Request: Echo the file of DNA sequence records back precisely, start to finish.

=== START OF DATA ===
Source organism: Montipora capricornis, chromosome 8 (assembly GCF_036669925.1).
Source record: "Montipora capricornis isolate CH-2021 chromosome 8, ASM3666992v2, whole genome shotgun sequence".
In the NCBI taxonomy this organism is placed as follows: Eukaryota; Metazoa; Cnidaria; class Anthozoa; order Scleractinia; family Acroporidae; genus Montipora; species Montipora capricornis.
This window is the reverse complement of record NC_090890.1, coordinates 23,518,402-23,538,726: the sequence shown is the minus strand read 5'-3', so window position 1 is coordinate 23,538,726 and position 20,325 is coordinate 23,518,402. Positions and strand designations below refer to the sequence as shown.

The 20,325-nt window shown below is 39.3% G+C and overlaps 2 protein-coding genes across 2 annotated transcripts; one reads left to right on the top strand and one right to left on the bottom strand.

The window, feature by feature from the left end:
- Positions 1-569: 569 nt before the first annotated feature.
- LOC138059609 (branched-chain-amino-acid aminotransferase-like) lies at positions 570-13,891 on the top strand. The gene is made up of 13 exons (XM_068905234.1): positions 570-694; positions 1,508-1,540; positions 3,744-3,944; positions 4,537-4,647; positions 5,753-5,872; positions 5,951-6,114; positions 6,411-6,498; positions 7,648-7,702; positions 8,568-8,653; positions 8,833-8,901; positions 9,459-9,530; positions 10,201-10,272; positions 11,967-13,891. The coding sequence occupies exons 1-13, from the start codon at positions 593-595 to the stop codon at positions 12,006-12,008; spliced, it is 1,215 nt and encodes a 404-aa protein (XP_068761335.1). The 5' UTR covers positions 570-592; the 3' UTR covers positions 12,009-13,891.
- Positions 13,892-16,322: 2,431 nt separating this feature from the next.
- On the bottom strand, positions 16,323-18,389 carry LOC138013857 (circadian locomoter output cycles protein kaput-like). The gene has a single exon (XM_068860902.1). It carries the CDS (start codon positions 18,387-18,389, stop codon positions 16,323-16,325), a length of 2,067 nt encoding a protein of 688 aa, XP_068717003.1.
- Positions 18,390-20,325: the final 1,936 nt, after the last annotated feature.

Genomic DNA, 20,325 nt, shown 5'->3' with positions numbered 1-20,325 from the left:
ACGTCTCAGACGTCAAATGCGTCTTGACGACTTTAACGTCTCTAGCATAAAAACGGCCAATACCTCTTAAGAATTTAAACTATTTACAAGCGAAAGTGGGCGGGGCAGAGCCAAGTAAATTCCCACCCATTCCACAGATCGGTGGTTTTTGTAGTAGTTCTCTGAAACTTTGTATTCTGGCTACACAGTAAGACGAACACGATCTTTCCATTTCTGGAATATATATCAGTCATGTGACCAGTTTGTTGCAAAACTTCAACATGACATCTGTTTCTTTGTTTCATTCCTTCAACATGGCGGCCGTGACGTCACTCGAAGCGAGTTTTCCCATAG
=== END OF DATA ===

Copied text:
Source organism: Montipora capricornis, chromosome 8 (assembly GCF_036669925.1).
Source record: "Montipora capricornis isolate CH-2021 chromosome 8, ASM3666992v2, whole genome shotgun sequence".
In the NCBI taxonomy this organism is placed as follows: Eukaryota; Metazoa; Cnidaria; class Anthozoa; order Scleractinia; family Acroporidae; genus Montipora; species Montipora capricornis.
This window is the reverse complement of record NC_090890.1, coordinates 23,518,402-23,538,726: the sequence shown is the minus strand read 5'-3', so window position 1 is coordinate 23,538,726 and position 20,325 is coordinate 23,518,402. Positions and strand designations below refer to the sequence as shown.

The 20,325-nt window shown below is 39.3% G+C and overlaps 2 protein-coding genes across 2 annotated transcripts; one reads left to right on the top strand and one right to left on the bottom strand.

The window, feature by feature from the left end:
- Positions 1-569: 569 nt before the first annotated feature.
- LOC138059609 (branched-chain-amino-acid aminotransferase-like) lies at positions 570-13,891 on the top strand. The gene is made up of 13 exons (XM_068905234.1): positions 570-694; positions 1,508-1,540; positions 3,744-3,944; positions 4,537-4,647; positions 5,753-5,872; positions 5,951-6,114; positions 6,411-6,498; positions 7,648-7,702; positions 8,568-8,653; positions 8,833-8,901; positions 9,459-9,530; positions 10,201-10,272; positions 11,967-13,891. The coding sequence occupies exons 1-13, from the start codon at positions 593-595 to the stop codon at positions 12,006-12,008; spliced, it is 1,215 nt and encodes a 404-aa protein (XP_068761335.1). The 5' UTR covers positions 570-592; the 3' UTR covers positions 12,009-13,891.
- Positions 13,892-16,322: 2,431 nt separating this feature from the next.
- On the bottom strand, positions 16,323-18,389 carry LOC138013857 (circadian locomoter output cycles protein kaput-like). The gene has a single exon (XM_068860902.1). It carries the CDS (start codon positions 18,387-18,389, stop codon positions 16,323-16,325), a length of 2,067 nt encoding a protein of 688 aa, XP_068717003.1.
- Positions 18,390-20,325: the final 1,936 nt, after the last annotated feature.

Genomic DNA, 20,325 nt, shown 5'->3' with positions numbered 1-20,325 from the left:
ACGTCTCAGACGTCAAATGCGTCTTGACGACTTTAACGTCTCTAGCATAAAAACGGCCAATACCTCTTAAGAATTTAAACTATTTACAAGCGAAAGTGGGCGGGGCAGAGCCAAGTAAATTCCCACCCATTCCACAGATCGGTGGTTTTTGTAGTAGTTCTCTGAAACTTTGTATTCTGGCTACACAGTAAGACGAACACGATCTTTCCATTTCTGGAATATATATCAGTCATGTGACCAGTTTGTTGCAAAACTTCAACATGACATCTGTTTCTTTGTTTCATTCCTTCAACATGGCGGCCGTGACGTCACTCGAAGCGAGTTTTCCCATAG